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Passive investment and gigantism in the tech sector: a dangerous cocktail?

Microsoft, Apple, Amazon, Alphabet (the holding above Google) and Facebook are the largest companies in the United States. They have a combined market capitalisation of no less than 4.5 billion US dollars.

These companies are obviously going to picked up by passive investors. Popular index products such as the SPRD S&P 500 and the QQQ Trust from Invesco, which tracks the Nasdaq-100, have a disproportionately large weighting in the technology sector.

To put the enormity of these tech giants into perspective, it's worth knowing that Microsoft and Apple, which are together valued at 2.1 billion dollars, are almost as big as the entire market capitalisation of all of the businesses (!) in the American small-cap index, the Russell 2000. This ratio has certainly followed a lopsided development path, as various studies show that the largest companies in the S&P 500 usually have a collective market capitalisation that amounts to around 50% of that of the Russell 2000 index.


These mega caps are businesses that have expanded to become the most significant and dominant in the world. They are exceptionally disruptive and can attract an entire market. From the viewpoint of an investor, it is therefore only right that they have established a global status and the share prices have risen stratospherically.

Gigantism in the tech sector, however, is not restricted to the US. As our founder and CEO Geert Noels wrote in his book Gigantism on page 25: ‘The markets in 2019 will be dominated worldwide by technology companies.  The US and China will share the top twenty; the biggest will be American and the rest will be split. This means that the Asian super-power has similar tech giants as the US. For every Amazon, you’ll find an Alibaba; for every Apple, a Xiaomi. Alibaba and Tencent, in particular, have a market capitalisation which is comparable to their American counterparts. The 6 biggest American tech giants are the same size as the 94 subsequent American technology firms added together... This is an impressive size but also points to exceptional concentration.’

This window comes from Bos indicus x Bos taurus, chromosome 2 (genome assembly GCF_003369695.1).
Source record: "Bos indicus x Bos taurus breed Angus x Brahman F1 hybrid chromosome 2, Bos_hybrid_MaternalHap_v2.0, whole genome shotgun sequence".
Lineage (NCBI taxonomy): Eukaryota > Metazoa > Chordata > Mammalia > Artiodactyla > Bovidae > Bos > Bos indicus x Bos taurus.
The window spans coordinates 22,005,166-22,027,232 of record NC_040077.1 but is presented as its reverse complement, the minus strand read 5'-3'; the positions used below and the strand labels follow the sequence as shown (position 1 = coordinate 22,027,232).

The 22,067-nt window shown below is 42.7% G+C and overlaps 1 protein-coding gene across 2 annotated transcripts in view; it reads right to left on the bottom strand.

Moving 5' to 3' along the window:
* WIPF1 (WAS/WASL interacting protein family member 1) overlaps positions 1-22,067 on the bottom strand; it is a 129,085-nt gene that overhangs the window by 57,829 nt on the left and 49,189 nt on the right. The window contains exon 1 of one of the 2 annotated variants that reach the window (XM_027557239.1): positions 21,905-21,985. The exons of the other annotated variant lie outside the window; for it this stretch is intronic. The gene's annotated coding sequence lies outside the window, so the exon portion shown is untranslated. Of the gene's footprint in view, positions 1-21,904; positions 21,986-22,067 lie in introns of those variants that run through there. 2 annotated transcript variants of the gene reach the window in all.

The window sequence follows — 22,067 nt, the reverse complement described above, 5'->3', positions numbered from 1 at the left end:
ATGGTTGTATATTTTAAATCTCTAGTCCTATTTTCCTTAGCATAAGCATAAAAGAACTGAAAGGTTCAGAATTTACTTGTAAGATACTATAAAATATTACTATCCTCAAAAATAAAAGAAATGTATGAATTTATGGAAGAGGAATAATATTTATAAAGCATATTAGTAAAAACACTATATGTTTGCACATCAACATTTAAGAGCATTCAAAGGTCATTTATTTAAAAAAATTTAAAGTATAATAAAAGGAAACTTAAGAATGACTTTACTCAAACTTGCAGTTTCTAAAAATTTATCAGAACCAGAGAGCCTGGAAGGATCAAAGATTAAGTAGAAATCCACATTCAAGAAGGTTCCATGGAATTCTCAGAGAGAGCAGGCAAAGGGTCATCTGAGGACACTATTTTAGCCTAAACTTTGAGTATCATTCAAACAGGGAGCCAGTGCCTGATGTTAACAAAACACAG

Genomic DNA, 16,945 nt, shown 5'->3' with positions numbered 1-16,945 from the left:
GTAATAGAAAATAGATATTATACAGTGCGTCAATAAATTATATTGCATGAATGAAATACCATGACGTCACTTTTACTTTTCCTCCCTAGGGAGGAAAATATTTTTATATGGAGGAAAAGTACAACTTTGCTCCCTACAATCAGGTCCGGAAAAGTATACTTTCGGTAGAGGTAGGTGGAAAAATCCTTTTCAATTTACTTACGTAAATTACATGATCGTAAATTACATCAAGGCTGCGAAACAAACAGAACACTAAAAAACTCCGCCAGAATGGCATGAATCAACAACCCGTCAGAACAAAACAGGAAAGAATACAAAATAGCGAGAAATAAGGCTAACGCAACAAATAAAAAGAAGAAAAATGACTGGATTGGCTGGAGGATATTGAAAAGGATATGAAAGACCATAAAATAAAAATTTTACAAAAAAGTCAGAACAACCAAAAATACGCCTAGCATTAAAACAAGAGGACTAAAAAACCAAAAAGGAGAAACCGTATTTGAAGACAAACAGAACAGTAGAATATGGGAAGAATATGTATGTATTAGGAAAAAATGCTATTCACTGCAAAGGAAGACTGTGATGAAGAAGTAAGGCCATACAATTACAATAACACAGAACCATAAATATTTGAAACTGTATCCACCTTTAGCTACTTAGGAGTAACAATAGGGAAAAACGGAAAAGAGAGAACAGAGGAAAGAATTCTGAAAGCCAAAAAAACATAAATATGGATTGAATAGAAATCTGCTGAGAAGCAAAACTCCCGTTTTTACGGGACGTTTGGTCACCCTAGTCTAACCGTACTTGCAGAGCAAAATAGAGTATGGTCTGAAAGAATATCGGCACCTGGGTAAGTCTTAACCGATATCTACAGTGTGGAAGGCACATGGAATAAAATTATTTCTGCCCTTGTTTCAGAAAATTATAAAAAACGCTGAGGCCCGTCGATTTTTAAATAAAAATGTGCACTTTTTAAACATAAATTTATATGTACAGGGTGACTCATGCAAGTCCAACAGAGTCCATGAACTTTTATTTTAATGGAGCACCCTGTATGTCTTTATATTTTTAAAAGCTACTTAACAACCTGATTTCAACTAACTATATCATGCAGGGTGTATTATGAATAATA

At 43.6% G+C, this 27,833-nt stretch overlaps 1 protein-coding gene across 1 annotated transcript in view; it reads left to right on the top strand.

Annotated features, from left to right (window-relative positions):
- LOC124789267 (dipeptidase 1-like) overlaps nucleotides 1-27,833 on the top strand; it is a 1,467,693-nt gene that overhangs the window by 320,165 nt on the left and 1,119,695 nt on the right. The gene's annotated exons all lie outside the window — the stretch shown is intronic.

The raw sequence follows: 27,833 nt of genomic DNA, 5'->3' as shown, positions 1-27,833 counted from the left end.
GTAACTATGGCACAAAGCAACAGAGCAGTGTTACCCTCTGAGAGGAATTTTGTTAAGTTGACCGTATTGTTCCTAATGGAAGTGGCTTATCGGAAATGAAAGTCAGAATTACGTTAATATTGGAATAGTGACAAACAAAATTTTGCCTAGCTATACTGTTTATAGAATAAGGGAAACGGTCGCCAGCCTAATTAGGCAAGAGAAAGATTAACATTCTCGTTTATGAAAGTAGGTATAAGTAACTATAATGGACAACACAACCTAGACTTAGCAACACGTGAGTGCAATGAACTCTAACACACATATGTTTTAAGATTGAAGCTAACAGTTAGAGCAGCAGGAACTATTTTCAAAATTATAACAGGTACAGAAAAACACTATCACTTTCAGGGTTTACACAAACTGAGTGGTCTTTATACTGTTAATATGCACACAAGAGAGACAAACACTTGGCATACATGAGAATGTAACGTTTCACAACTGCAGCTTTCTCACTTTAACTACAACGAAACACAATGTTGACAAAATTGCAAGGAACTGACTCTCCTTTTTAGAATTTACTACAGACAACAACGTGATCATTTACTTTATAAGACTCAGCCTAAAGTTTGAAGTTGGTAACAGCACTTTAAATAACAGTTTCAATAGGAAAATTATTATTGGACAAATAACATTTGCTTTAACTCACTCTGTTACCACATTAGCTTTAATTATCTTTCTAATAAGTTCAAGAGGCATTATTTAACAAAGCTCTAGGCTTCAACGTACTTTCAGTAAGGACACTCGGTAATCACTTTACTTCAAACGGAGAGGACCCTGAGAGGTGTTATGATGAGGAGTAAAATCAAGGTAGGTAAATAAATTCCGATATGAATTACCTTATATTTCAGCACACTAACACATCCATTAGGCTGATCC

The combination of all-encompassing gigantism in this sector and blind buying in passive investment products could, however, turn out to be dangerous if everybody wants to head for the exit. Businesses such as, Apple and Alphabet have generated huge profits from flows to passively managed ETFs. Investors are once again euphoric and have forgotten that the indices are driven by a limited club of super-companies. President Trump can hardly contain his euphoria:

Better active

At Econopolis, we want to warn you about uninhibited optimism regarding the tech giants. They are, without doubt, very attractive companies, but the valuations have increased substantially and the automated purchases via passive funds are made by investors who don't pay much attention to the fundamentals.

But should we throw the baby out with the bath water and avoid the sector altogether? Not at all. As you know, we are active investors and take a bottom-up approach to business profits, supported by top-down themed research.

As you know, technology is an important theme in all of our investment portfolios.. This invests in a broad range of businesses. It is important that the managers leave the well-trodden path and examine which segments in the (extremely broad) technology sector are still worth the investment. Fund managers Marc Langeveld and Siddy Jobe keep a lookout for the gems and craft a concentrated portfolio, which is averse to indices and based on convictions. They go the extra mile and seek out smaller companies that may have masses of potential but which have not yet made their way onto the radar of the dozens of analysts. In our opinion, this is the best approach for capitalising on the huge potential of this sector in the long-term.

About the author

Geert Noels

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